By Bryan Corliss
More research needs to be done to determine what causes airline passengers to complain about bad air, according to a report recently issued by the National Research Council.
One simple solution would be to increase the cabin pressure, something some airlines already have done, said a University of Washington researcher on the panel that wrote the report.
That’s possible, one of the Boeing Co.’s top environmental control systems engineers said, but all the options mean burning more fuel.
And just adjusting the air pressure alone isn’t likely to solve the problem, which could be caused by any number of factors, said Boeing’s Richard Johnson. "Really, all of them need to be looked at," he said. "There’s no silver bullet that takes care of everything."
The report was delivered to Congress last month. It calls for the Federal Aviation Administration to take a more active role in determining whether the air inside passenger jets meets public health standards.
The report notes that both passengers and flight crews frequently complain about unpleasant and unhealthy air.
Some critics say the problem lies with the fact that cabin air is partially recirculated — a fact that increases jet engine performance at the expense of allowing germs or contaminants to hang in the air longer.
That’s not the case, the report said. "The use of recirculation has no detrimental effect on cabin air quality … and when combined with effective HEPA filtration, does not contribute to the spread of infectious agents in the cabin."
But while the report states that recirculation isn’t the culprit, it doesn’t point out a clear reason for bad air.
The research report lists 11 factors that could cause bad-air complaints, from germs carried on board by sick passengers to oil or hydraulic fluids that could leak into the ventilation system from the engines, to dry air that irritates eyes and noses.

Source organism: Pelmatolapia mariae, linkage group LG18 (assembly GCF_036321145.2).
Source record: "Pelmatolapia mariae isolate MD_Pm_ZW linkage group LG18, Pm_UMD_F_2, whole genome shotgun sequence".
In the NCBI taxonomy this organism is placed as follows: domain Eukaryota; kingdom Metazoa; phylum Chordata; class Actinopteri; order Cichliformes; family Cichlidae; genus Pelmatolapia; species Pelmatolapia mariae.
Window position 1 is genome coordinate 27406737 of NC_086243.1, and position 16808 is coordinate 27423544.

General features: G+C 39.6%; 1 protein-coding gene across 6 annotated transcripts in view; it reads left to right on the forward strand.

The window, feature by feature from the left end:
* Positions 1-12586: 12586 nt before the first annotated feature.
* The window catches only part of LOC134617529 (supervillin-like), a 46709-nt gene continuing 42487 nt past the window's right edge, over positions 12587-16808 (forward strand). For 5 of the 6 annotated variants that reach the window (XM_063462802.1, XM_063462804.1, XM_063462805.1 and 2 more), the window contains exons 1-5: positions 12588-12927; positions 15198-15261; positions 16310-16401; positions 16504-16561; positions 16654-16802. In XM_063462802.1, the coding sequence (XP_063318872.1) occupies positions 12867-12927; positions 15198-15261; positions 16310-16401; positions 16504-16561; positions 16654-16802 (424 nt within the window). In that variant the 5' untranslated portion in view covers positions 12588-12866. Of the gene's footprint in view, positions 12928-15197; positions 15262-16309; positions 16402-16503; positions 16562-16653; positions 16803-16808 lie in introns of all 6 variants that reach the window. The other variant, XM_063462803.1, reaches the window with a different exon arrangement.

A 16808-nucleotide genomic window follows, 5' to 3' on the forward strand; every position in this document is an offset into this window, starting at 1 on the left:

The two biggest concerns, said UW environmental health professor Mike Morgan, are cabin air pressure and ozone buildup.
The pressure issue may be the easiest to solve, said Morgan, part of the 13-person panel that spent nine months studying the issue last year.
Air gets thinner at higher altitudes, which makes it harder to breathe. Airplane cabins are pressurized to combat this. But the difference between the pressure inside the plane and outside can’t be too great or the plane will burst like an overinflated balloon.
So the pressure is adjusted on a sliding scale, decreasing the higher the plane gets. Current FAA regulations say that, at the least, the air inside a plane must be pressurized to the equivalent of 8,000 feet. While most people can breathe comfortably at that altitude, some passengers with heart and/or lung diseases cannot, Morgan said. He recommends higher air pressures, more like those at 6,000 feet.
"Nothing is simple when it comes to a commercial airliner, but it can be done," he said.
However, flying at a lower altitude burns more fuel because of drag.
High ozone levels can also cause problems, the report said, including irritated noses and throats and breathing trouble.
Both Morgan and Johnson said the next step should be an FAA-directed, congressionally funded study of all the factors.
But in the wake of Sept. 11, the relative importance of cabin air quality has fallen compared to issues like airline safety, Morgan said. "And rightly so," he added.
You can call Herald Writer Bryan Corliss at 425-339-3454
or send e-mail to firstname.lastname@example.org.